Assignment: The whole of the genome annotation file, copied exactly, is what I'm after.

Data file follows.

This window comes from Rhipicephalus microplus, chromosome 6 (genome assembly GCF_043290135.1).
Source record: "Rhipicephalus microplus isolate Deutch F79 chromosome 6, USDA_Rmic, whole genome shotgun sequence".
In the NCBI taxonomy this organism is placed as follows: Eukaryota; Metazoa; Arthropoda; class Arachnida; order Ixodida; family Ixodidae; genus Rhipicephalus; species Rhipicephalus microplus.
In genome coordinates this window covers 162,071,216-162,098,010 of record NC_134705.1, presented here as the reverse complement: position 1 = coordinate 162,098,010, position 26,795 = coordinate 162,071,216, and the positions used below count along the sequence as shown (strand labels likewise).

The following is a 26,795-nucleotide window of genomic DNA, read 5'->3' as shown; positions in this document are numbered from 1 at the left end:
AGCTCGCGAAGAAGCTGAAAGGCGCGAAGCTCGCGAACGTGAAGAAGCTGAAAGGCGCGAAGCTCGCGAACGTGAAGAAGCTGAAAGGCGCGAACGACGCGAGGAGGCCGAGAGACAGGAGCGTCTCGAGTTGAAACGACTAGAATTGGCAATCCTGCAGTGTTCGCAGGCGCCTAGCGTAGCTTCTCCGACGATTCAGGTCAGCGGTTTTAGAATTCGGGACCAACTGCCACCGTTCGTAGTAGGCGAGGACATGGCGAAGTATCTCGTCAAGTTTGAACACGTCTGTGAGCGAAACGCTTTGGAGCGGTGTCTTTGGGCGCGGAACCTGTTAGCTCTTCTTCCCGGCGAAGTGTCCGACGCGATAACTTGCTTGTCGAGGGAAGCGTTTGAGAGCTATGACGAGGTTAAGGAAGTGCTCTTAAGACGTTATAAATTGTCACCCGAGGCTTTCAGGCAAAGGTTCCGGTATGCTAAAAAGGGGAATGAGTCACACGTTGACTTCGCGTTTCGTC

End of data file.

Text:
This window comes from Rhipicephalus microplus, chromosome 6 (genome assembly GCF_043290135.1).
Source record: "Rhipicephalus microplus isolate Deutch F79 chromosome 6, USDA_Rmic, whole genome shotgun sequence".
In the NCBI taxonomy this organism is placed as follows: Eukaryota; Metazoa; Arthropoda; class Arachnida; order Ixodida; family Ixodidae; genus Rhipicephalus; species Rhipicephalus microplus.
In genome coordinates this window covers 162,071,216-162,098,010 of record NC_134705.1, presented here as the reverse complement: position 1 = coordinate 162,098,010, position 26,795 = coordinate 162,071,216, and the positions used below count along the sequence as shown (strand labels likewise).

The following is a 26,795-nucleotide window of genomic DNA, read 5'->3' as shown; positions in this document are numbered from 1 at the left end:
AGCTCGCGAAGAAGCTGAAAGGCGCGAAGCTCGCGAACGTGAAGAAGCTGAAAGGCGCGAAGCTCGCGAACGTGAAGAAGCTGAAAGGCGCGAACGACGCGAGGAGGCCGAGAGACAGGAGCGTCTCGAGTTGAAACGACTAGAATTGGCAATCCTGCAGTGTTCGCAGGCGCCTAGCGTAGCTTCTCCGACGATTCAGGTCAGCGGTTTTAGAATTCGGGACCAACTGCCACCGTTCGTAGTAGGCGAGGACATGGCGAAGTATCTCGTCAAGTTTGAACACGTCTGTGAGCGAAACGCTTTGGAGCGGTGTCTTTGGGCGCGGAACCTGTTAGCTCTTCTTCCCGGCGAAGTGTCCGACGCGATAACTTGCTTGTCGAGGGAAGCGTTTGAGAGCTATGACGAGGTTAAGGAAGTGCTCTTAAGACGTTATAAATTGTCACCCGAGGCTTTCAGGCAAAGGTTCCGGTATGCTAAAAAGGGGAATGAGTCACACGTTGACTTCGCGTTTCGTC